Abstract: The United Kingdom is one of the major destination of immigrants and approximately 50% of the UK immigrant population reside in London. This immigrant concentration has been linked to the city’s political, economic and administrative relevance globally and to the UK in particular. This paper presents empirical evidence that migration policy may also play a significant role in the locational choices and residential pattern of UK immigrants. A conceptual link is developed on the premise that migration policy plays a key role in creating and sustaining migration waves and by extension, the socio-economic, socio-cultural and demographic composition of immigrants which are also key factors in individuals’ locational choices and residential patterns. Using rigorous quasi-experimental techniques namely Regression Discontinuity Design (RDD) and Difference-in-Difference (D-in-D) style approaches, this research examines the impact of the 2004 accession of 10 new countries to the EU (EU A10) and the Immigration Act of 1971 on the concentration of immigrants in London as well as the general residential pattern of UK immigrants. The results reveal that EU A10 immigrants that immigrated to the UK after the 2004 migration liberalisation (post-EU A10 immigrants) have a 20% lower likelihood of residing in London and are more spread out to other regions, compared to the pre-EU A10 immigrants who have a higher concentration in London. The results also reveal that Commonwealth immigrants that immigrated after the introduction of new immigration restrictions in 1972 have a 10% higher likelihood of residing in London compared to Commonwealth immigrants that immigrated before 1972. These results provide new insight on the potential link between migration policy, locational choices and residential patterns of immigrants.
    Keywords: Demography; housing; Migration policy; Tenure; Windrush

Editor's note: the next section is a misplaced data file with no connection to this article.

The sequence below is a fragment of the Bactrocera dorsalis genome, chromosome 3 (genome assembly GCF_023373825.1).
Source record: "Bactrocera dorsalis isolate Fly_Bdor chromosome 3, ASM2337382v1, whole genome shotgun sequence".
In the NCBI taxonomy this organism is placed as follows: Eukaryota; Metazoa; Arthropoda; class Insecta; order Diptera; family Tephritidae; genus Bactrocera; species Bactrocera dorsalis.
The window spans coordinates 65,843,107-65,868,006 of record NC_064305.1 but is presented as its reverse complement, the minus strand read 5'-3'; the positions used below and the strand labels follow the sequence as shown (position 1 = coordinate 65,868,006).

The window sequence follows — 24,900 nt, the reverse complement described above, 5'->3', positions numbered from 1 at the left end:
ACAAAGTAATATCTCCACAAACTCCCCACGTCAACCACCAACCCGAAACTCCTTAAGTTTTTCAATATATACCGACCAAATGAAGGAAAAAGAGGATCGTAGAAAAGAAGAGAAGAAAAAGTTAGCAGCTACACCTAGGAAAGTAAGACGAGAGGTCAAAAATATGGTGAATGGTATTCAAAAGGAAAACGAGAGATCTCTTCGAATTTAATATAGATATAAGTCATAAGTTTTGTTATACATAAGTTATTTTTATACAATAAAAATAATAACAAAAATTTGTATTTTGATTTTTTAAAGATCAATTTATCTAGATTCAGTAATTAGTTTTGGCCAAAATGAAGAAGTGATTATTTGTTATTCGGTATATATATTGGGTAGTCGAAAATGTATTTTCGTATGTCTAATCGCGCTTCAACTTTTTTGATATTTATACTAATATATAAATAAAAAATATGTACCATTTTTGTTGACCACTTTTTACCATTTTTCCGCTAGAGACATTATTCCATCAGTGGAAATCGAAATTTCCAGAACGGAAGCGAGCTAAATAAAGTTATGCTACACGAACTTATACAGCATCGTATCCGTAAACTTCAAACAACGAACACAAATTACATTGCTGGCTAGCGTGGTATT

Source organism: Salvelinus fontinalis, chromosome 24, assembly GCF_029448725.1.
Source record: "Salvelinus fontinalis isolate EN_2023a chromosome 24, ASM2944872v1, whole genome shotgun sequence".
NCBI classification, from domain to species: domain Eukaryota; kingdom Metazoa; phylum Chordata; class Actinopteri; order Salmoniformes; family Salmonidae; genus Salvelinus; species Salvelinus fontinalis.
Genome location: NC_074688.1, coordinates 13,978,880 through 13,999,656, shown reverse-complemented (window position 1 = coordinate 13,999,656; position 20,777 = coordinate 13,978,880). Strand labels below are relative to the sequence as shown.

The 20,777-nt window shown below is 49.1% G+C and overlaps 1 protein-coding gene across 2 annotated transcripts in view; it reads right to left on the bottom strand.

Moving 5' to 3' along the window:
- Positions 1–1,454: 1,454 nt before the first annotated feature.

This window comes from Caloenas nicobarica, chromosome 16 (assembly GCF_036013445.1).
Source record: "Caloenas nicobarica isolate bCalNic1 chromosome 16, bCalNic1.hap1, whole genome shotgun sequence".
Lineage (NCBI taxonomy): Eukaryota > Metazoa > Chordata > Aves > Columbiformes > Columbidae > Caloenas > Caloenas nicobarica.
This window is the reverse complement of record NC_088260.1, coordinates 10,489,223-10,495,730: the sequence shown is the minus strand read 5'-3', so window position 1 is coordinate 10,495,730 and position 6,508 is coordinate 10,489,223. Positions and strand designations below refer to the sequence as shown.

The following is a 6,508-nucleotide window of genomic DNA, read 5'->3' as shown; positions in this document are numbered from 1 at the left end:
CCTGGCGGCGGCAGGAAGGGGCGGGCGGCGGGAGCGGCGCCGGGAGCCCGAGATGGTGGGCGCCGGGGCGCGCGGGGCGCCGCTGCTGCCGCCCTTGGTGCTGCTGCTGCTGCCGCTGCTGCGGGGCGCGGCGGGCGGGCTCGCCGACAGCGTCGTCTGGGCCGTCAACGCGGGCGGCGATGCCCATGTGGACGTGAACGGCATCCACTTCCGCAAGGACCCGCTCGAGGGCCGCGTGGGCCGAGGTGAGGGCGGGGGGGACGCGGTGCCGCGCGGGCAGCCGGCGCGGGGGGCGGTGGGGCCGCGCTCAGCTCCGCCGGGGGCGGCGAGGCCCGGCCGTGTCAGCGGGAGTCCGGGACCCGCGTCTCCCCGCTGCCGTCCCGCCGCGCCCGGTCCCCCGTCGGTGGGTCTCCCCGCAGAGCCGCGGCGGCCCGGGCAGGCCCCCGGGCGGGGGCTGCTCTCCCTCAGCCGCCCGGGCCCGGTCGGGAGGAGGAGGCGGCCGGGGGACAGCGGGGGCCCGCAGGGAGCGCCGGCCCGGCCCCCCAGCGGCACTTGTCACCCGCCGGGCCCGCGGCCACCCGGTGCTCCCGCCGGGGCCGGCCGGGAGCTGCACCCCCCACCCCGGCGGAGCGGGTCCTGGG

JEL: R3
    Date: 2019–01–01
  8. By: Stark, Oded (University of Bonn); Byra, Lukasz (University of Warsaw)
    Abstract: Drawing on a model in which utility is derived from consumption and effort (labor supply), we ask how the deportation of a number of undocumented migrants influences the decisions regarding labor supply, consumption, and savings of the remaining undocumented migrants. We assume that the intensity of deportation serves as an indicator to the remaining undocumented migrants when they assess the probability of being deported. We find that a higher rate of deportation induces undocumented migrants to work harder, consume less and, as a result of those responses, to save more. Assuming that the purpose of deportation policy is to reduce the aggregate labor supply of undocumented migrants in order to raise the wages of low-skilled native workers, we conclude that the policy can backfire: an increase in the labor supply of the remaining undocumented migrants can more than offset the reduction in the labor supply arising from the deportation of some undocumented migrants. Simulation shows that if the number of deportations in relation to the size of the undocumented migrant workforce is small, then the combined effect of the reduction in the labor supply of the deportees and the increase in the labor supply of the remaining undocumented migrants can be that the aggregate labor supply of undocumented migrants will increase. It follows that an effective deportation policy has to involve the expulsion of a substantial proportion of the total number of undocumented migrants in the workforce.
    Keywords: consumption of undocumented migrants, labor supply of undocumented migrants, savings of undocumented migrants, aggregate labor supply of undocumented migrants, efficacy of a deportation policy of a number of undocumented migrants
    JEL: D81 E21 F22 J61 J78
    Date: 2019–08